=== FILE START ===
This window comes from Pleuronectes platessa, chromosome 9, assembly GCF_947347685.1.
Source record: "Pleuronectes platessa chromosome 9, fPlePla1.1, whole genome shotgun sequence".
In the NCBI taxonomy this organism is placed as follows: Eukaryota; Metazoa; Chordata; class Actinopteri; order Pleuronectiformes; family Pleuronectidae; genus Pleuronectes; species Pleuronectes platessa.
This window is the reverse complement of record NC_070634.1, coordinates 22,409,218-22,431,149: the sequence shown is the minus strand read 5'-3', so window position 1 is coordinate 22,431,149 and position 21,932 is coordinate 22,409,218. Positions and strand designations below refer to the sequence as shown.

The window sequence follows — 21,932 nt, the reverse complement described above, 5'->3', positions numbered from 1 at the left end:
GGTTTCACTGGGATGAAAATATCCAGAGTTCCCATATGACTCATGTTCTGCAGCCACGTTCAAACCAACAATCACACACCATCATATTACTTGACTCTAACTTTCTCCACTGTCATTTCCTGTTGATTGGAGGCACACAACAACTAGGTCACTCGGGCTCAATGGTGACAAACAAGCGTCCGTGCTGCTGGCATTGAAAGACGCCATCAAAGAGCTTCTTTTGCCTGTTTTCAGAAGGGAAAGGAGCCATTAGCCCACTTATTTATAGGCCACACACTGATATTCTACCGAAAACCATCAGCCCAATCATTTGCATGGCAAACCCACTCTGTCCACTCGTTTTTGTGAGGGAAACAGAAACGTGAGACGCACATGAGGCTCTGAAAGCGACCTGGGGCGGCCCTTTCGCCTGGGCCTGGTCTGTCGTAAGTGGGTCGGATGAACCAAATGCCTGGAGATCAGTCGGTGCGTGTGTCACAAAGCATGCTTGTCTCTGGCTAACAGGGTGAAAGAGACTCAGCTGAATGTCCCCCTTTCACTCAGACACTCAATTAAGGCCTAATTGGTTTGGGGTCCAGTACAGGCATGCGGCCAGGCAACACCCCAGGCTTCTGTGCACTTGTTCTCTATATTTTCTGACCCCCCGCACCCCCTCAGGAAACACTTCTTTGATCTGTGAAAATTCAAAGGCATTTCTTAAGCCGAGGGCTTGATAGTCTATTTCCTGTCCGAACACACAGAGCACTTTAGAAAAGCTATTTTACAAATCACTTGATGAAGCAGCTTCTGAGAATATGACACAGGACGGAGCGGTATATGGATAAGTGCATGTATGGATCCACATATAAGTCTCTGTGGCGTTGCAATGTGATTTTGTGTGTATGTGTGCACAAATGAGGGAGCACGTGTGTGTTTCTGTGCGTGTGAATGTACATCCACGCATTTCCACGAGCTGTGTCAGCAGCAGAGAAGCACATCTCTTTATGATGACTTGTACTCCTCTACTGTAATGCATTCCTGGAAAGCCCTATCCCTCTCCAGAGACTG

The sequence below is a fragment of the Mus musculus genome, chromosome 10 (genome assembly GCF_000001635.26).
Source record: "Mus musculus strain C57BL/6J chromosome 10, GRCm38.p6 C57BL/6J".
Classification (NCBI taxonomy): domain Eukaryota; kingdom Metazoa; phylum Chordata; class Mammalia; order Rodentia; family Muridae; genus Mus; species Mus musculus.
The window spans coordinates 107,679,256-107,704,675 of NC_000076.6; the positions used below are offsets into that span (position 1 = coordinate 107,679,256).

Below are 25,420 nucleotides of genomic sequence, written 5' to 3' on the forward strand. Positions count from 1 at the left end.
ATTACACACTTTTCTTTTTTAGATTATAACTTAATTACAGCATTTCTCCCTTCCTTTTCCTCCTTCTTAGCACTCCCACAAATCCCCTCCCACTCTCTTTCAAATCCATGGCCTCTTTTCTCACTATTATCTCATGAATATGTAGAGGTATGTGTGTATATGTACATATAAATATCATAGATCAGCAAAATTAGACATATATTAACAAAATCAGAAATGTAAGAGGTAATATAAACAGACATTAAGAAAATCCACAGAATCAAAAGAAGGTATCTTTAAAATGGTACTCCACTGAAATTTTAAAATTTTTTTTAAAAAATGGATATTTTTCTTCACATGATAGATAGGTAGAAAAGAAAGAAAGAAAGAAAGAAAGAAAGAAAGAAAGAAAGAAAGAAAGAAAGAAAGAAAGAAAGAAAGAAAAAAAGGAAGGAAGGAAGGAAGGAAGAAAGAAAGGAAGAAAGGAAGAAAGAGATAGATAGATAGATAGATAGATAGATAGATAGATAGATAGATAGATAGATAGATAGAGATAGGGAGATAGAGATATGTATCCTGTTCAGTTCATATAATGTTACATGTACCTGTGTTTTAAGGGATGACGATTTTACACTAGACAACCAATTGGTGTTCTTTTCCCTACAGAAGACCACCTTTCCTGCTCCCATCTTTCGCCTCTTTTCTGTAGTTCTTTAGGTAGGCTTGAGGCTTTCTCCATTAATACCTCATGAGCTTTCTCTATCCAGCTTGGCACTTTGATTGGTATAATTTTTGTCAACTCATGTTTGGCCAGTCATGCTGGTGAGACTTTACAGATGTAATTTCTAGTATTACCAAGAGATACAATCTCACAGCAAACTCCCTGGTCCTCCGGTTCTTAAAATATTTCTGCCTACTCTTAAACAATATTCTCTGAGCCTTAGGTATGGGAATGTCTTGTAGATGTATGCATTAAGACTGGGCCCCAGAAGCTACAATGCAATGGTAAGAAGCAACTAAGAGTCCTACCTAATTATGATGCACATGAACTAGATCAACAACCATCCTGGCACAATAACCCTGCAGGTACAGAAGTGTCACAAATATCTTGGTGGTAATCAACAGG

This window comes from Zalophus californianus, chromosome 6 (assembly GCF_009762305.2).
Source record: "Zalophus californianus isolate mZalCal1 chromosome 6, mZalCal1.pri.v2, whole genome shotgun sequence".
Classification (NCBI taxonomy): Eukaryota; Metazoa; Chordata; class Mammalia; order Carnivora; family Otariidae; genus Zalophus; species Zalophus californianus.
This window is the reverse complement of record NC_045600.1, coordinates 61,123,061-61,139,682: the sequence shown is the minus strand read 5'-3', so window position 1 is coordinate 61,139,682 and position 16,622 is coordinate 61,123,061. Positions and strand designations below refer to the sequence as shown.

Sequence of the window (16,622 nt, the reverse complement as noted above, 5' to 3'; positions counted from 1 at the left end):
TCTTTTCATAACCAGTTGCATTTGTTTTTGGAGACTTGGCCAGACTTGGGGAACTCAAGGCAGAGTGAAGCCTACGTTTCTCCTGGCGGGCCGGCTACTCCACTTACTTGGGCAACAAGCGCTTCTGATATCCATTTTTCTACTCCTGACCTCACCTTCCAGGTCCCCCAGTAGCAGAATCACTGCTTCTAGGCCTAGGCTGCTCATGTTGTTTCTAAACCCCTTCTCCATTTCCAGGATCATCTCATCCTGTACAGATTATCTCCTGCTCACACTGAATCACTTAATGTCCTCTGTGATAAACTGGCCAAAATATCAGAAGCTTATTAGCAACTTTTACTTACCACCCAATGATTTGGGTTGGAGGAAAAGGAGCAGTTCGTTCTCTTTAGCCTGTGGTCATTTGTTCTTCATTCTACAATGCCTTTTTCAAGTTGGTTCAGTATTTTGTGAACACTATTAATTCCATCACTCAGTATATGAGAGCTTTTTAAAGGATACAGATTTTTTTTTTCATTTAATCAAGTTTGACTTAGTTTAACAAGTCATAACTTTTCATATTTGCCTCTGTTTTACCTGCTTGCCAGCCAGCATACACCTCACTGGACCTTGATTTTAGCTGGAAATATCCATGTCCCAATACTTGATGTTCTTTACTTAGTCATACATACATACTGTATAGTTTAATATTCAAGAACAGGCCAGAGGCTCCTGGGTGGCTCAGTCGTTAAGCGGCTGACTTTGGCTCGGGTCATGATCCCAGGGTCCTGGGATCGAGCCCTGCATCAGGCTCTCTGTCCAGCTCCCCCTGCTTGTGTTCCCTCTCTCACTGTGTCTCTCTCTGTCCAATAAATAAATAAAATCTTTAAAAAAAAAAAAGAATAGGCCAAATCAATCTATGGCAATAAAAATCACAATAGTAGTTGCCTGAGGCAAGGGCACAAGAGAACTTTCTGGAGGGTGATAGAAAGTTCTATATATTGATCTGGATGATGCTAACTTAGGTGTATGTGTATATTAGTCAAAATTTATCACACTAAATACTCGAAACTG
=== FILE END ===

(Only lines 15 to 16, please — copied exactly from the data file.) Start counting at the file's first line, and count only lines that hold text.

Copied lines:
Classification (NCBI taxonomy): Eukaryota; Metazoa; Chordata; class Mammalia; order Carnivora; family Otariidae; genus Zalophus; species Zalophus californianus.
This window is the reverse complement of record NC_045600.1, coordinates 61,123,061-61,139,682: the sequence shown is the minus strand read 5'-3', so window position 1 is coordinate 61,139,682 and position 16,622 is coordinate 61,123,061. Positions and strand designations below refer to the sequence as shown.